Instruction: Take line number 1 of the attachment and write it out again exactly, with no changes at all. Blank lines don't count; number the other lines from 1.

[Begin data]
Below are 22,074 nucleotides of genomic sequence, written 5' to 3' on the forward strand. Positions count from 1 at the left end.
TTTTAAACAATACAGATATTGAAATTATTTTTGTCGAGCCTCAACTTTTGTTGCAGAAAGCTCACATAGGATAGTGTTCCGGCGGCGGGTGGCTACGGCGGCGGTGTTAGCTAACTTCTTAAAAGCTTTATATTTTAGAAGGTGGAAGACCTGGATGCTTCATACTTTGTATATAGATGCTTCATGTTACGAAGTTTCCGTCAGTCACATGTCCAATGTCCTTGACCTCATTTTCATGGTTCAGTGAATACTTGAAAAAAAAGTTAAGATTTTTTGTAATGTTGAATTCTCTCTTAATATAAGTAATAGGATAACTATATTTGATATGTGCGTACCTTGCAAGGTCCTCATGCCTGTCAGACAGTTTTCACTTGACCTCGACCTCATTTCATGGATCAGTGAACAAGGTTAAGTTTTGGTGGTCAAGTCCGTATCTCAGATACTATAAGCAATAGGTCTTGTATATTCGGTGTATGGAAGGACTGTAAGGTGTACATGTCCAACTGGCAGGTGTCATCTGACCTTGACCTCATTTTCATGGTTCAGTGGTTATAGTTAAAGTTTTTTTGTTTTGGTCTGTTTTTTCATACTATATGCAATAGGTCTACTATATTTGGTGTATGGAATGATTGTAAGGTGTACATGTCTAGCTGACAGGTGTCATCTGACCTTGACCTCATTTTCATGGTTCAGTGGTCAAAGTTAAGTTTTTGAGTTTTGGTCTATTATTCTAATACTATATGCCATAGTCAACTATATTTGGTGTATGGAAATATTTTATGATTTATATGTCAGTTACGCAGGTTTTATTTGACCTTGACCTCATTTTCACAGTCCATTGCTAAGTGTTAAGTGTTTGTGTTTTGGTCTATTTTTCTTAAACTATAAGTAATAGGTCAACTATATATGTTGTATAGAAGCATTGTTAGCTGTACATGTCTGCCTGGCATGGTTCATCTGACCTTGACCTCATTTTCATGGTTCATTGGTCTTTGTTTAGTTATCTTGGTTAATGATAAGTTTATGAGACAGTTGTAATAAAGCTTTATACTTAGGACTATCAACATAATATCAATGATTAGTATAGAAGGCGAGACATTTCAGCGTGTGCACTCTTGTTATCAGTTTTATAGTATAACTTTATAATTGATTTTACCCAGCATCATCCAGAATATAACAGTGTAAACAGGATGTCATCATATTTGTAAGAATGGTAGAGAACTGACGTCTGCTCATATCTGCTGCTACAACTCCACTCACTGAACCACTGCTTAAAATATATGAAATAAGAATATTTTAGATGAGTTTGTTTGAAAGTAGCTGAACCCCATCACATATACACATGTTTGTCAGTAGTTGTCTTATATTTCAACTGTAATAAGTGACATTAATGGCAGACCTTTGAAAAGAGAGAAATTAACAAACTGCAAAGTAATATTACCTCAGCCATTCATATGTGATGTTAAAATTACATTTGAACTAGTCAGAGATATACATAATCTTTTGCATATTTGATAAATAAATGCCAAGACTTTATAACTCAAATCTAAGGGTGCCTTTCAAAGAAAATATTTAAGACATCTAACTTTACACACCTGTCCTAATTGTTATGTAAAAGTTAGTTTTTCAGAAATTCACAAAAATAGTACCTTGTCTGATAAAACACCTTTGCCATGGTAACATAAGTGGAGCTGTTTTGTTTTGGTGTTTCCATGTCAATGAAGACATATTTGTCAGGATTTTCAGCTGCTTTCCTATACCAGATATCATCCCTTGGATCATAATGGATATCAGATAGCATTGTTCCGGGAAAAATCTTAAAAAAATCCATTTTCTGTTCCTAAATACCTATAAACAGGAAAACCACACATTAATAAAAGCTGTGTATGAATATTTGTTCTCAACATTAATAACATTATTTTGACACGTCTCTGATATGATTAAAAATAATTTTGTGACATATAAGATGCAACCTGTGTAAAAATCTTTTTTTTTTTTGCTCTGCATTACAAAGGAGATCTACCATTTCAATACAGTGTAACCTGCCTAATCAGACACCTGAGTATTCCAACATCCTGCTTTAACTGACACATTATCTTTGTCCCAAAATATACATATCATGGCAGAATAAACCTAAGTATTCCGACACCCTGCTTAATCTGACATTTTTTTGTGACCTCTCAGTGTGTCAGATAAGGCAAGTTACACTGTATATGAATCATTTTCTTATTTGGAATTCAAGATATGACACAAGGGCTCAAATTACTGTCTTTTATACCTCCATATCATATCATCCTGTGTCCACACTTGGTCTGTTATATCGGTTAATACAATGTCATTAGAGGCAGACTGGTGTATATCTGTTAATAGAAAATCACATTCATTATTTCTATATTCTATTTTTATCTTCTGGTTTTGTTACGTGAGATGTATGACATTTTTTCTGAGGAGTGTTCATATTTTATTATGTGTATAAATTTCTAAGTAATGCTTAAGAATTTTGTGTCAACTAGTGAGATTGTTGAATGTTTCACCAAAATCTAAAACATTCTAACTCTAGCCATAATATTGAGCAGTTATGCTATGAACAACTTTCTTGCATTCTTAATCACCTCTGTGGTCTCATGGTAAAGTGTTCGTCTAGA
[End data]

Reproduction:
Below are 22,074 nucleotides of genomic sequence, written 5' to 3' on the forward strand. Positions count from 1 at the left end.